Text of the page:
By Christine Houghton
As I grew older, I found that more pressure and value were placed increasingly on one thing –– standardized tests. In high school especially, the goal of a school day seemed less about furthering knowledge and more about preparing for a four-hour test that would determine my scholarships, college admission and ultimately my future –– the SAT.
The Standardized Aptitude Test. The SAT.
But it scored more than just aptitude. The scores also determined your status at school, especially among honors students. Students who scored a 1500 were automatically placed above those who scored 1499 or below and the utmost reverence was given to those who scored above 1500. When those scores were eventually sent out to colleges and universities, it was clear that a higher SAT score overruled any other qualities on a student’s resume.
In middle school, I excelled at standardized tests, scoring in the top one and two percent of students taking the same tests across the country. As I got older though, my ability to retain and spit back information for a standardized test declined rapidly.
In the eyes of the American education system, I was failing at the one thing I was supposed to do. Teachers would question how I was doing, commenting on how this was so unlike me and how I seemed so bright despite my scores.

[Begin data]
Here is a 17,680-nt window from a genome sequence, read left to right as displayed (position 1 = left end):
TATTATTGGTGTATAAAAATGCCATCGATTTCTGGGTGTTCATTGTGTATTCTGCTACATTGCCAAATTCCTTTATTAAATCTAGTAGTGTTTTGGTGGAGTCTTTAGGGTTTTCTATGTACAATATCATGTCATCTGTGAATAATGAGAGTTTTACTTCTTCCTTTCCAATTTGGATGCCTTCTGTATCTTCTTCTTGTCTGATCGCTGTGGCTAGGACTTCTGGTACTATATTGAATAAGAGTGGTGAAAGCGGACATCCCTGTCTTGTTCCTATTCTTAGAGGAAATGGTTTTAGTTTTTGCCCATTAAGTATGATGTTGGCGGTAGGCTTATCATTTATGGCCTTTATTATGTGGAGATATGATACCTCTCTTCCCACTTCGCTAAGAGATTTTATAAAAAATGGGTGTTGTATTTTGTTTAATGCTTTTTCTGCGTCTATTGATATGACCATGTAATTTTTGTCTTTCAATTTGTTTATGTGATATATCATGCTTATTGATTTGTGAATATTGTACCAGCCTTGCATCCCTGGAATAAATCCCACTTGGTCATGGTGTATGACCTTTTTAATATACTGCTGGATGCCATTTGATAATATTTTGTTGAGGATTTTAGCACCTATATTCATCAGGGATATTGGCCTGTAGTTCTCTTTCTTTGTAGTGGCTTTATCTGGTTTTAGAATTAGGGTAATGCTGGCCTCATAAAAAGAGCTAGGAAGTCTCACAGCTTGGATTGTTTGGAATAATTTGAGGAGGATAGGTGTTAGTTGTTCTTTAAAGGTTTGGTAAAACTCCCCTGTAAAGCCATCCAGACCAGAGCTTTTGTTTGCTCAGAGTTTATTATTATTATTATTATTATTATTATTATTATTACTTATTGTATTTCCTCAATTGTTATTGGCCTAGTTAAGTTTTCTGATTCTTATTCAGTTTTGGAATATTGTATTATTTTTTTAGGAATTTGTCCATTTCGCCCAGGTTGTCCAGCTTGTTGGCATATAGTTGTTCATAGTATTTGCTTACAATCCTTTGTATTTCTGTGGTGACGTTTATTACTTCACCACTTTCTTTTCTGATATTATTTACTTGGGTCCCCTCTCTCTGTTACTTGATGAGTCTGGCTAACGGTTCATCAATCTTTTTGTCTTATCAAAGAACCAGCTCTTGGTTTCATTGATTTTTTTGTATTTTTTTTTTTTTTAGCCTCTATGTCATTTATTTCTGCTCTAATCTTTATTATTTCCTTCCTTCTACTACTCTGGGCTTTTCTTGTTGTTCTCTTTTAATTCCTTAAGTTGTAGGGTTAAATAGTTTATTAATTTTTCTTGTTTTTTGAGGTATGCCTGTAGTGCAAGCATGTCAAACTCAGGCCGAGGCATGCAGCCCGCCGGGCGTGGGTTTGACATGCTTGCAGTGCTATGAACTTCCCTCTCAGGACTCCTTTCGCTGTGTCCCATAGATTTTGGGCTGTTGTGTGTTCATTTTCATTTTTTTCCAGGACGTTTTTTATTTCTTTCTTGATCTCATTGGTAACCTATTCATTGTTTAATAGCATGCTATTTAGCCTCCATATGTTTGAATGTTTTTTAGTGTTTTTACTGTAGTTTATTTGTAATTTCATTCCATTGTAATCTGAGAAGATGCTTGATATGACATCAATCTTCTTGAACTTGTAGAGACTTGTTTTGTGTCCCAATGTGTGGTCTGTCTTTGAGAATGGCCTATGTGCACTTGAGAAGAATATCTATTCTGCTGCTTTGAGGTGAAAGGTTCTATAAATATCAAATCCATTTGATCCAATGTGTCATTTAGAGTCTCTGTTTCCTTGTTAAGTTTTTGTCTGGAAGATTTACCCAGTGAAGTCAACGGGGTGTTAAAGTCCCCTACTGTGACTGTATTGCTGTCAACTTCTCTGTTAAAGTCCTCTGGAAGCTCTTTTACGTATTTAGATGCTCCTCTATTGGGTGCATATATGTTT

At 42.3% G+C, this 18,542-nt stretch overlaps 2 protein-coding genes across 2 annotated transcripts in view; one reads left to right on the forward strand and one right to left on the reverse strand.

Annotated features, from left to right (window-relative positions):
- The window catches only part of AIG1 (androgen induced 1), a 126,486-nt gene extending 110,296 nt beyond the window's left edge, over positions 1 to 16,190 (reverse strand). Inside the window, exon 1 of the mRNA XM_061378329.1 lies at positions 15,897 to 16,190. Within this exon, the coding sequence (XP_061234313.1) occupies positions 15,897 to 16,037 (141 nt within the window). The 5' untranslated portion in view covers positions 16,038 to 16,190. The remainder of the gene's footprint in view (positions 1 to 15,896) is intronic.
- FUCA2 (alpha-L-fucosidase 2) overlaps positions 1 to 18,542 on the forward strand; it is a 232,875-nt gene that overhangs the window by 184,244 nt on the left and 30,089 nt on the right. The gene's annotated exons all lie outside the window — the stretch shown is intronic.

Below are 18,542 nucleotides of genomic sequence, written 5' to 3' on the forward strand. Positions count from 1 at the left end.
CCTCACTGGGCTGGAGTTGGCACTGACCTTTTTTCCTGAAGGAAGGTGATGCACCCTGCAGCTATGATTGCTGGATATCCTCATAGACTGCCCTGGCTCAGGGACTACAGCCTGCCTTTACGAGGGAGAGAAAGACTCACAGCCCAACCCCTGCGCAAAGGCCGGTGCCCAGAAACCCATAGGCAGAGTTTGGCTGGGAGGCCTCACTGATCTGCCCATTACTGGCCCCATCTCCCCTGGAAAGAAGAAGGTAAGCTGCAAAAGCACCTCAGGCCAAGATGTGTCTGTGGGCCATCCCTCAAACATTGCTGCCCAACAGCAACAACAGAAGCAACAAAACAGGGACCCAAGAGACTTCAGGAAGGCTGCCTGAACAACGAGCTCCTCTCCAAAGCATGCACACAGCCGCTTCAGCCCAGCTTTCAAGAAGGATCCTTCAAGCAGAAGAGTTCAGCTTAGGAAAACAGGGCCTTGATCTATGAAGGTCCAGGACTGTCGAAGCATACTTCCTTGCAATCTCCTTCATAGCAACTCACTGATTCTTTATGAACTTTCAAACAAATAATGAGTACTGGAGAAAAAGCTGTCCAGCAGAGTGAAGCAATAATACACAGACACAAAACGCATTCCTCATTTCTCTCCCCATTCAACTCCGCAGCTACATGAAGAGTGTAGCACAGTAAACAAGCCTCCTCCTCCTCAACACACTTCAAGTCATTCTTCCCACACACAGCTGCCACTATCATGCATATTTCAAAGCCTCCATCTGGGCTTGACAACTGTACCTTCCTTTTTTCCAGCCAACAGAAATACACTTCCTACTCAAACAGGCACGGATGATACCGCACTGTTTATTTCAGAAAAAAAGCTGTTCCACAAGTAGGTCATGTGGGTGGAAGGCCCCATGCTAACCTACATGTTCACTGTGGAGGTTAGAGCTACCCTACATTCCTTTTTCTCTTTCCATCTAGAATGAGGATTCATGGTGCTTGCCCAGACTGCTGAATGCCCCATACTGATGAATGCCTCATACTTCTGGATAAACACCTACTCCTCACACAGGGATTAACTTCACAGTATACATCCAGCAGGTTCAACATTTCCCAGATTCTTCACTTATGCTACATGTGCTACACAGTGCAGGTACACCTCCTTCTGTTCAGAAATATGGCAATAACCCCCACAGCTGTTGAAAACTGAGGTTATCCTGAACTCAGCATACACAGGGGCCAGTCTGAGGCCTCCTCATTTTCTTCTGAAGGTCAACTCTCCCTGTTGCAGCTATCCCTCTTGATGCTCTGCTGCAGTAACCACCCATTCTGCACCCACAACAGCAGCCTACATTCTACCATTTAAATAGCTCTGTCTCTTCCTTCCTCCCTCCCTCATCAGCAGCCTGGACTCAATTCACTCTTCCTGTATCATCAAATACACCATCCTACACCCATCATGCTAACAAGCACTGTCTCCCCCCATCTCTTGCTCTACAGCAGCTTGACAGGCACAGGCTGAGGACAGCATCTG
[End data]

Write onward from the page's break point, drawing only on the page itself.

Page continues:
This whole idea confused me. I was a very good writer, I excelled in my video production class, I had hundreds of hours of service and was a two-sport varsity athlete. I had everything I needed to start preparing for my future career as a sports reporter –– so why was that not good enough?
I believe standardized tests are important overall, but I find a problem with the weight put on them and the frequency at which they are administered. The pressure put on students to learn for a test and not learn for a future career or life in general can be toxic to how students value their own intelligence.
There is so much more to a person than how much information they can remember and spit back. A person’s intelligence should not be defined by a score on a test, but rather by a variety of skills and knowledge that they can apply to their careers and day-to-day lives.
A change as simple as this one can start the ball rolling for the adjustments that need to occur in our country’s education system. We can start by nurturing the needs of its most important element –– the student.